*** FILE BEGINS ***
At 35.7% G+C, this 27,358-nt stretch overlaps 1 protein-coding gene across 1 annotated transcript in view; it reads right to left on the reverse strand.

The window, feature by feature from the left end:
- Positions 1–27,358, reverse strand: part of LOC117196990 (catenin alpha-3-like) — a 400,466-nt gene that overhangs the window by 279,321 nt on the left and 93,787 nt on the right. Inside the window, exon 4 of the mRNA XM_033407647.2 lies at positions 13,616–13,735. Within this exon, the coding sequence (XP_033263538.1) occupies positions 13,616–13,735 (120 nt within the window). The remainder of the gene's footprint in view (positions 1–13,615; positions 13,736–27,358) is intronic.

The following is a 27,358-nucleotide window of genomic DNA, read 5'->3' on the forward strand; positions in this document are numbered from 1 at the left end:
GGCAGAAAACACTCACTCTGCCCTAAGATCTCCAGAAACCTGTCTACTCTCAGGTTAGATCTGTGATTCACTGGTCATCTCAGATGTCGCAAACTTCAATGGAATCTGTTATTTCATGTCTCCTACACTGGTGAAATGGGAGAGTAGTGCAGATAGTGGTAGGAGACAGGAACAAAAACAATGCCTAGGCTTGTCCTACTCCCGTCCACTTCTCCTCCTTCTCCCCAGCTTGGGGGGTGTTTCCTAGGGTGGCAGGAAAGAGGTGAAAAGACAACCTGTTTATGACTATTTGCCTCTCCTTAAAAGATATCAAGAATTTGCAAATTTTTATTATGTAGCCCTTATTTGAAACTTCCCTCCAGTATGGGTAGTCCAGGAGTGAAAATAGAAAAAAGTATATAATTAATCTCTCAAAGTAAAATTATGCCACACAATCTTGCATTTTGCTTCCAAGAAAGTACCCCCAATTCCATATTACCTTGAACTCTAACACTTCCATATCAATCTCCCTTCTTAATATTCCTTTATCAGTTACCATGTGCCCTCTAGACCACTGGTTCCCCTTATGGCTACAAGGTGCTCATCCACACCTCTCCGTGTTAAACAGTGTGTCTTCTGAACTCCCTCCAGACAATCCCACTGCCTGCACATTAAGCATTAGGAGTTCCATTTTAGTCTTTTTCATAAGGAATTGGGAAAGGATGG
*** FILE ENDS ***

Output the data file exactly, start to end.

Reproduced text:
At 35.7% G+C, this 27,358-nt stretch overlaps 1 protein-coding gene across 1 annotated transcript in view; it reads right to left on the reverse strand.

The window, feature by feature from the left end:
- Positions 1–27,358, reverse strand: part of LOC117196990 (catenin alpha-3-like) — a 400,466-nt gene that overhangs the window by 279,321 nt on the left and 93,787 nt on the right. Inside the window, exon 4 of the mRNA XM_033407647.2 lies at positions 13,616–13,735. Within this exon, the coding sequence (XP_033263538.1) occupies positions 13,616–13,735 (120 nt within the window). The remainder of the gene's footprint in view (positions 1–13,615; positions 13,736–27,358) is intronic.

The following is a 27,358-nucleotide window of genomic DNA, read 5'->3' on the forward strand; positions in this document are numbered from 1 at the left end:
GGCAGAAAACACTCACTCTGCCCTAAGATCTCCAGAAACCTGTCTACTCTCAGGTTAGATCTGTGATTCACTGGTCATCTCAGATGTCGCAAACTTCAATGGAATCTGTTATTTCATGTCTCCTACACTGGTGAAATGGGAGAGTAGTGCAGATAGTGGTAGGAGACAGGAACAAAAACAATGCCTAGGCTTGTCCTACTCCCGTCCACTTCTCCTCCTTCTCCCCAGCTTGGGGGGTGTTTCCTAGGGTGGCAGGAAAGAGGTGAAAAGACAACCTGTTTATGACTATTTGCCTCTCCTTAAAAGATATCAAGAATTTGCAAATTTTTATTATGTAGCCCTTATTTGAAACTTCCCTCCAGTATGGGTAGTCCAGGAGTGAAAATAGAAAAAAGTATATAATTAATCTCTCAAAGTAAAATTATGCCACACAATCTTGCATTTTGCTTCCAAGAAAGTACCCCCAATTCCATATTACCTTGAACTCTAACACTTCCATATCAATCTCCCTTCTTAATATTCCTTTATCAGTTACCATGTGCCCTCTAGACCACTGGTTCCCCTTATGGCTACAAGGTGCTCATCCACACCTCTCCGTGTTAAACAGTGTGTCTTCTGAACTCCCTCCAGACAATCCCACTGCCTGCACATTAAGCATTAGGAGTTCCATTTTAGTCTTTTTCATAAGGAATTGGGAAAGGATGG